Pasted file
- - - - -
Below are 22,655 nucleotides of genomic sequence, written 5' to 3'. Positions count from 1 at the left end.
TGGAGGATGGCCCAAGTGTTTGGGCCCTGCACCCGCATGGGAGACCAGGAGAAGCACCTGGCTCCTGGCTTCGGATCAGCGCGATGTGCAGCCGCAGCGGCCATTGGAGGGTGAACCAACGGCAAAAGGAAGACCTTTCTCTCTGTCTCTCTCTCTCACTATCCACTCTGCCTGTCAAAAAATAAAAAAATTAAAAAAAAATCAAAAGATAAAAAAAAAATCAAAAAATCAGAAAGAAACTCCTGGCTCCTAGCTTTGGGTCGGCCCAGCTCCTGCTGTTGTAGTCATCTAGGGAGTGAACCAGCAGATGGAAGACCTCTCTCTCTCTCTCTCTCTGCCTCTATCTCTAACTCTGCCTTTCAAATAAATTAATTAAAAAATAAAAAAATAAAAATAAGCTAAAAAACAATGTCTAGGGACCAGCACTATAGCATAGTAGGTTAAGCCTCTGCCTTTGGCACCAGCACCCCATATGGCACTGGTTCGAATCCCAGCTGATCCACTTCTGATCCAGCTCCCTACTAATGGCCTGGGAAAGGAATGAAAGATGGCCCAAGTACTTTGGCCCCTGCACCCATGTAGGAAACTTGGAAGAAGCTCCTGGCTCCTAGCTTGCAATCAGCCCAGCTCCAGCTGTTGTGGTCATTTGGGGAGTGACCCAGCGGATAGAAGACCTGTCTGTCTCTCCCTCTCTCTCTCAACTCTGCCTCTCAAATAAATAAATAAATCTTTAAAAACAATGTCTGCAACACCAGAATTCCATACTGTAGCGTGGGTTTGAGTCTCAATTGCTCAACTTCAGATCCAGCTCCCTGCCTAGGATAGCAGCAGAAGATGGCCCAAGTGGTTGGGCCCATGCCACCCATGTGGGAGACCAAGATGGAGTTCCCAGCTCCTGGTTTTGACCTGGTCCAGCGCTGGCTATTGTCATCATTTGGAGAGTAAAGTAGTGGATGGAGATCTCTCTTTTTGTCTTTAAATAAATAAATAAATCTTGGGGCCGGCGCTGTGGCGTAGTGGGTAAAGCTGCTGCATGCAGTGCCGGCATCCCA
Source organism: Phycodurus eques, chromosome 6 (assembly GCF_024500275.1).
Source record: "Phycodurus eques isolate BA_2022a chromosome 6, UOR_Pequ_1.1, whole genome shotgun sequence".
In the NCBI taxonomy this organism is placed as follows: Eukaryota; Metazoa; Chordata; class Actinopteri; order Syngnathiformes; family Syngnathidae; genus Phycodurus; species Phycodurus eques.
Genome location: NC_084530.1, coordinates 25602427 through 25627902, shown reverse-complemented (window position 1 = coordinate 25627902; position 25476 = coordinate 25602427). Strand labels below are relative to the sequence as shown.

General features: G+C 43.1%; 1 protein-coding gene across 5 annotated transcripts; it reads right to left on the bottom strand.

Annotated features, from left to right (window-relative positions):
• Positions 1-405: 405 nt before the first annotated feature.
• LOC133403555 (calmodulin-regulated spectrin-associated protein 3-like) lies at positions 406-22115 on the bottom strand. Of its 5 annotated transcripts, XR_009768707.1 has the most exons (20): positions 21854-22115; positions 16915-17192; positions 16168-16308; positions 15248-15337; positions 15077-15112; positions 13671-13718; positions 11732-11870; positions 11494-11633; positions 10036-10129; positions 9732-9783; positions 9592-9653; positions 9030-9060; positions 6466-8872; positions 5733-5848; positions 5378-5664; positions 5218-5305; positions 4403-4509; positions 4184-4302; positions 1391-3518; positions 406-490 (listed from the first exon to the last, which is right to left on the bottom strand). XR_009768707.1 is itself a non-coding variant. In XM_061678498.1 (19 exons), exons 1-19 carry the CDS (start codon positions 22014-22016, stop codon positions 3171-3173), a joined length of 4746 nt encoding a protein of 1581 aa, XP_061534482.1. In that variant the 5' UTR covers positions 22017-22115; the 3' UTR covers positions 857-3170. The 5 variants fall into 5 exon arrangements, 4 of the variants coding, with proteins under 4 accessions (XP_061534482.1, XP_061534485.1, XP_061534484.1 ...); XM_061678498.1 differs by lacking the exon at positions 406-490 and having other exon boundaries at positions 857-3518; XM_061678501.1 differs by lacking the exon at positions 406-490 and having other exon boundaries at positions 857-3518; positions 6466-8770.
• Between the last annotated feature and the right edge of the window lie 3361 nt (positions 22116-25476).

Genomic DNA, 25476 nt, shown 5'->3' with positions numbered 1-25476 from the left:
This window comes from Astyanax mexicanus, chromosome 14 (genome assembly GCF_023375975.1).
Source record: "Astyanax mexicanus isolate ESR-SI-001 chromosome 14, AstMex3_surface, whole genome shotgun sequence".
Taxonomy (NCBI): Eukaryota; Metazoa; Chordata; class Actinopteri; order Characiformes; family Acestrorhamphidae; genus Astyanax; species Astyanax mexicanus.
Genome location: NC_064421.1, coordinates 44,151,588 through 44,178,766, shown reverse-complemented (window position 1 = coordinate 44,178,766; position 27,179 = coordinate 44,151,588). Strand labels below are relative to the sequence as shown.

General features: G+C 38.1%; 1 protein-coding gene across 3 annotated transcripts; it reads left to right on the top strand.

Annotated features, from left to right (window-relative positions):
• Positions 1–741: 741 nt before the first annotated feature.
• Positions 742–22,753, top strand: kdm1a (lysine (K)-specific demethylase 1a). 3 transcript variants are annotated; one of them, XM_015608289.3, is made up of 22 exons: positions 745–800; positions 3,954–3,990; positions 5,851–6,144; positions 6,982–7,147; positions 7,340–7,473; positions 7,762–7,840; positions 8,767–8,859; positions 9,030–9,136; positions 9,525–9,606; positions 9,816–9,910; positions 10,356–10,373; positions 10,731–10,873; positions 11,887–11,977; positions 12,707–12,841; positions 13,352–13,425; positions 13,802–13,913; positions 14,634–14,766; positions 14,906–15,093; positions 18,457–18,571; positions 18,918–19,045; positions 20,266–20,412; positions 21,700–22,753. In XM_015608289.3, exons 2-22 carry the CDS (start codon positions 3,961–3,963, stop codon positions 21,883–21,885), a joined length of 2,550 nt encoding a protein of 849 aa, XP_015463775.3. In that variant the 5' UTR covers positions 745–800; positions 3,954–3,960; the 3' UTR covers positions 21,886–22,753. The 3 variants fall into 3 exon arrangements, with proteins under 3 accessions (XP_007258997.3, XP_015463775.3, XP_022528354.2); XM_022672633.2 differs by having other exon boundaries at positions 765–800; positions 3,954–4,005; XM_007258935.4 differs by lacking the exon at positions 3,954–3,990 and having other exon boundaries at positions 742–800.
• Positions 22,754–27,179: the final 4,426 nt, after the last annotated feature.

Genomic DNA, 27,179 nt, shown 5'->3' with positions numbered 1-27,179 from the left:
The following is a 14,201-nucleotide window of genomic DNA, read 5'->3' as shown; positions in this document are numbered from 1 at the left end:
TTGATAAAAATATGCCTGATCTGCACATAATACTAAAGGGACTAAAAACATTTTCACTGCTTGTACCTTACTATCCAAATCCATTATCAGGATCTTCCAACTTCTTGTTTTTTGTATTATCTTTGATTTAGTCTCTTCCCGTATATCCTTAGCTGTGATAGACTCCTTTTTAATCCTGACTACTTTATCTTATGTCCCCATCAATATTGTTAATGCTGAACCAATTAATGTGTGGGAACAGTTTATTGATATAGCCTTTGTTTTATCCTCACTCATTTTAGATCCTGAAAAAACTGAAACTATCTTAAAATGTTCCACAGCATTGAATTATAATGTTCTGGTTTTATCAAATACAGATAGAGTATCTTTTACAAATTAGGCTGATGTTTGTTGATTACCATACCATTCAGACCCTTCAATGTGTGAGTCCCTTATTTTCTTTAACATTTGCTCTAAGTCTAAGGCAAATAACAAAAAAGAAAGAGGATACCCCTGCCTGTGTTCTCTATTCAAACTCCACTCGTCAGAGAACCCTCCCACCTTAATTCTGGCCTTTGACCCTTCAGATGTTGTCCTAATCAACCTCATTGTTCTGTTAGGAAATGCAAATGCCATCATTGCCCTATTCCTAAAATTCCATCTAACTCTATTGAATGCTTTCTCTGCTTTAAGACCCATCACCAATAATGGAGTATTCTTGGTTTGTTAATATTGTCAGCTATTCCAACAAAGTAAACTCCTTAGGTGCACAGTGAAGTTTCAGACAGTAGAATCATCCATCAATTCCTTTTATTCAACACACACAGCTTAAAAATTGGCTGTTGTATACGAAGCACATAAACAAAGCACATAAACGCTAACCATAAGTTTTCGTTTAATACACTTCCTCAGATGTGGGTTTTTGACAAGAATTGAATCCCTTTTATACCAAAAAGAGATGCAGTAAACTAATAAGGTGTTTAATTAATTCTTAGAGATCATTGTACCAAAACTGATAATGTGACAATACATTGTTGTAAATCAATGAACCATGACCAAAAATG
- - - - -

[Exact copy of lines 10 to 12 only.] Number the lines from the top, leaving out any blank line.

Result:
• LOC133403555 (calmodulin-regulated spectrin-associated protein 3-like) lies at positions 406-22115 on the bottom strand. Of its 5 annotated transcripts, XR_009768707.1 has the most exons (20): positions 21854-22115; positions 16915-17192; positions 16168-16308; positions 15248-15337; positions 15077-15112; positions 13671-13718; positions 11732-11870; positions 11494-11633; positions 10036-10129; positions 9732-9783; positions 9592-9653; positions 9030-9060; positions 6466-8872; positions 5733-5848; positions 5378-5664; positions 5218-5305; positions 4403-4509; positions 4184-4302; positions 1391-3518; positions 406-490 (listed from the first exon to the last, which is right to left on the bottom strand). XR_009768707.1 is itself a non-coding variant. In XM_061678498.1 (19 exons), exons 1-19 carry the CDS (start codon positions 22014-22016, stop codon positions 3171-3173), a joined length of 4746 nt encoding a protein of 1581 aa, XP_061534482.1. In that variant the 5' UTR covers positions 22017-22115; the 3' UTR covers positions 857-3170. The 5 variants fall into 5 exon arrangements, 4 of the variants coding, with proteins under 4 accessions (XP_061534482.1, XP_061534485.1, XP_061534484.1 ...); XM_061678498.1 differs by lacking the exon at positions 406-490 and having other exon boundaries at positions 857-3518; XM_061678501.1 differs by lacking the exon at positions 406-490 and having other exon boundaries at positions 857-3518; positions 6466-8770.
• Between the last annotated feature and the right edge of the window lie 3361 nt (positions 22116-25476).

Genomic DNA, 25476 nt, shown 5'->3' with positions numbered 1-25476 from the left: